Imitation of other MMOs
A lot of companies these days like to take the most popular MMO and create copycat MMOs to bank on its success. Imitation as they say is the ultimate form of flattery, but I see this as incredibly unimaginative game design. I cannot see how any player would feel any sense of attachment to the game world of these copycat MMOs especially if they previously played the MMO it’s imitating. Perfect example of this experience would be from my time playing Elsword and then switching over to playing Fists of Fu (also known as “East Fantasy Online”.) As much as Fists of Fu tired to throw in some originality, I had a major sensation of “been here, done that”. I couldn’t feel like a part of the game world for East Fantasy Online simply because I felt as if I played this game before.
Here is the biggest and most important part of immersion in an MMO: The overall community. Just imagine this: You’re playing your favorite MMO, roaming around town and generally enjoying yourself. You stop to look around and start asking players if they want to party up with you for dungeon raiding or something, and the only response you get from a random player is “no, piss off plz”. While dealing with rude people may be true to life, dealing with rude players that talk like they’re on an IRC can make the game world feel out of touch. This is just a small scenario that adds to the many other situations you might have playing with others in an MMO.
Trying to enjoy playing with a group of random players is fairly difficult (for me, anyway,) because I would typically end up with players that complain a lot and are greedy looters. Playing with people you actually know in real life, however, can be far more enjoyable. It’s almost impossible to have every player in an MMO talk coherently or role-play accordingly to make the game world feel alive. There are some MMOs out there that have a strict role-playing only rule, but even then, some people like to break out of character and talk as they would normally because they think it would be funny or something.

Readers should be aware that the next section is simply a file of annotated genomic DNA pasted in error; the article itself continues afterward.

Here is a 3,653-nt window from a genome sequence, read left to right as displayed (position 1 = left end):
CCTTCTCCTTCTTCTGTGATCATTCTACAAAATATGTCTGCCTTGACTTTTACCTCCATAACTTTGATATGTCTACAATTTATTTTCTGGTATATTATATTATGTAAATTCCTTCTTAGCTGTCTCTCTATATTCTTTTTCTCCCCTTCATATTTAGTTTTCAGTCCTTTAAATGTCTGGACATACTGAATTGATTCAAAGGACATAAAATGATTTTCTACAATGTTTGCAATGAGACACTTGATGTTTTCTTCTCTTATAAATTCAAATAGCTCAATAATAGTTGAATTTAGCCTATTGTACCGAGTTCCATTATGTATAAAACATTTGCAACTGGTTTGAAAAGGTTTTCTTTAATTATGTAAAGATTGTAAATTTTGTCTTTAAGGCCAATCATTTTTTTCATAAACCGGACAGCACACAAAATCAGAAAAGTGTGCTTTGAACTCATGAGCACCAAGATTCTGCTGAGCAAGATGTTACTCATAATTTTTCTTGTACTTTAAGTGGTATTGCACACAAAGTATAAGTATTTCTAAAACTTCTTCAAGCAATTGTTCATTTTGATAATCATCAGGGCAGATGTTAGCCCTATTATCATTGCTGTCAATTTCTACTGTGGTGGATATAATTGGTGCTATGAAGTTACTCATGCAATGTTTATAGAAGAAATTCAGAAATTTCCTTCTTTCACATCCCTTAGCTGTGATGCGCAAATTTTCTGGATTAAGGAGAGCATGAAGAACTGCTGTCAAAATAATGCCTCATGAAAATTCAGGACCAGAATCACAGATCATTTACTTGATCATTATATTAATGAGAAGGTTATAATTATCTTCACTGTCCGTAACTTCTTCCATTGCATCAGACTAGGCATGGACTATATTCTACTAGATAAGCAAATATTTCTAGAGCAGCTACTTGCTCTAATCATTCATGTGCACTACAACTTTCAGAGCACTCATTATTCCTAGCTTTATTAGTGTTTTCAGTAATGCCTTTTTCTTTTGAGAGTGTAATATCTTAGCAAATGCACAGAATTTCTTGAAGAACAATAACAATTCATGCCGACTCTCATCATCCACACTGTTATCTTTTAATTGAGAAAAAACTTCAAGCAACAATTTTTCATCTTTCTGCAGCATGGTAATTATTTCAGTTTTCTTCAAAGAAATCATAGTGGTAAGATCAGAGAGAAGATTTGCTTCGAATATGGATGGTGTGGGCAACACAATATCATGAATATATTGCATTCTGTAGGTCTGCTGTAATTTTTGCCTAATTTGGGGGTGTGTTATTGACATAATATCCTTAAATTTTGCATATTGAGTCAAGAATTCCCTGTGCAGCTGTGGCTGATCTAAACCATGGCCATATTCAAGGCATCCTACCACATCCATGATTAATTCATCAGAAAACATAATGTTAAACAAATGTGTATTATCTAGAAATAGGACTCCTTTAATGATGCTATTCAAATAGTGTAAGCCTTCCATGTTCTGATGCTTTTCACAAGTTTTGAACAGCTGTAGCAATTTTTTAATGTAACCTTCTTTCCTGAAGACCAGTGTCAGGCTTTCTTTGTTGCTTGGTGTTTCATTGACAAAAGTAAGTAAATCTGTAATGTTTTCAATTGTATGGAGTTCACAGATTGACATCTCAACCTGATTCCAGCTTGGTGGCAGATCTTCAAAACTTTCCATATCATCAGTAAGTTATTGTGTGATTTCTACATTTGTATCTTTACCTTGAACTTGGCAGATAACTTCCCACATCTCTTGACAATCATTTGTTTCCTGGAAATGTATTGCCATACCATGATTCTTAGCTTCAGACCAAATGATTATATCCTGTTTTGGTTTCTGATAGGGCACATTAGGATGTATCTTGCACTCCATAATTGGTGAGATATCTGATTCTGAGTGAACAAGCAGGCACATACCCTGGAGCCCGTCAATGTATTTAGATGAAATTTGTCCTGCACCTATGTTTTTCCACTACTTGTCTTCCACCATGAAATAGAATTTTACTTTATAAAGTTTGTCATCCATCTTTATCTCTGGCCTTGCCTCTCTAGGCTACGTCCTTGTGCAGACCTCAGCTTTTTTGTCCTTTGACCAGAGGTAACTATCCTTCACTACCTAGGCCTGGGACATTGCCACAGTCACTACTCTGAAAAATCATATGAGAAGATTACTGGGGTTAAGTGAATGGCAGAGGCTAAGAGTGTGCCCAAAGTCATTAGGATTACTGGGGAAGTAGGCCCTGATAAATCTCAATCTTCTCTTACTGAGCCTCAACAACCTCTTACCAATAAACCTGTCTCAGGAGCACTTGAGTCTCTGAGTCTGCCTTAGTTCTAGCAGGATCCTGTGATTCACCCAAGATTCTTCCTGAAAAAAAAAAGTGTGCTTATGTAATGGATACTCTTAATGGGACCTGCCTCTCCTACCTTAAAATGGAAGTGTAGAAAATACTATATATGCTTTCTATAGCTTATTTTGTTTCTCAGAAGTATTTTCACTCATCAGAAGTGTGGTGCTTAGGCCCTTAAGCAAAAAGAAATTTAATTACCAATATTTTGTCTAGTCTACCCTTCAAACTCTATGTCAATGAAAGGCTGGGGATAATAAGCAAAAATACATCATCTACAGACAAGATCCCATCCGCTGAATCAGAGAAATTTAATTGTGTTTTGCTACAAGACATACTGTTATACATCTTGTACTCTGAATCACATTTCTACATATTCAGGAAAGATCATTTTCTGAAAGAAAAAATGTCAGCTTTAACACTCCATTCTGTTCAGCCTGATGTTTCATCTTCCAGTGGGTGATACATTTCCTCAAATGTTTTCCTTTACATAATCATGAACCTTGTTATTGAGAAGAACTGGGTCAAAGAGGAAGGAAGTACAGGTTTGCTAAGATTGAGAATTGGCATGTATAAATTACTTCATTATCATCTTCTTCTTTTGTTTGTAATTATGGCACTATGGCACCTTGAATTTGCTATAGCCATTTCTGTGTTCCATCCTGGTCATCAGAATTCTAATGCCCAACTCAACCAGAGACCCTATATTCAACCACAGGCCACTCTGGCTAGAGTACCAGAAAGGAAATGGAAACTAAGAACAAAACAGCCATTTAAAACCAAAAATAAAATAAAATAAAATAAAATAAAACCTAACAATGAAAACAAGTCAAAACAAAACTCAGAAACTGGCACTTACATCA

One more thing I’d like to add: Bots and gold farmers. Seeing characters roam the game world with no one playing them and gold farmers that spam messages all over about how you should buy their bot gathered gold breaks immersion on so many levels.
UIs, death penalties, grinding, imitation and communities; all of these factors can make or break immersion, and since a lot of MMOs do not seem to break away from these conventions, they lack immersion. Single player games can create a better sensation of immersion since the game worlds are fixed. If a game developer truly wants to create an immersive experience, stricter play rules would have to be enforced and lots of polish and refinement of typical MMO norms would have to be made.
I suppose if you’re the kind of person that doesn’t care to be immersed in the game they’re playing, most of these issues won’t bother your. As for everyone else that does: They may have to look elsewhere.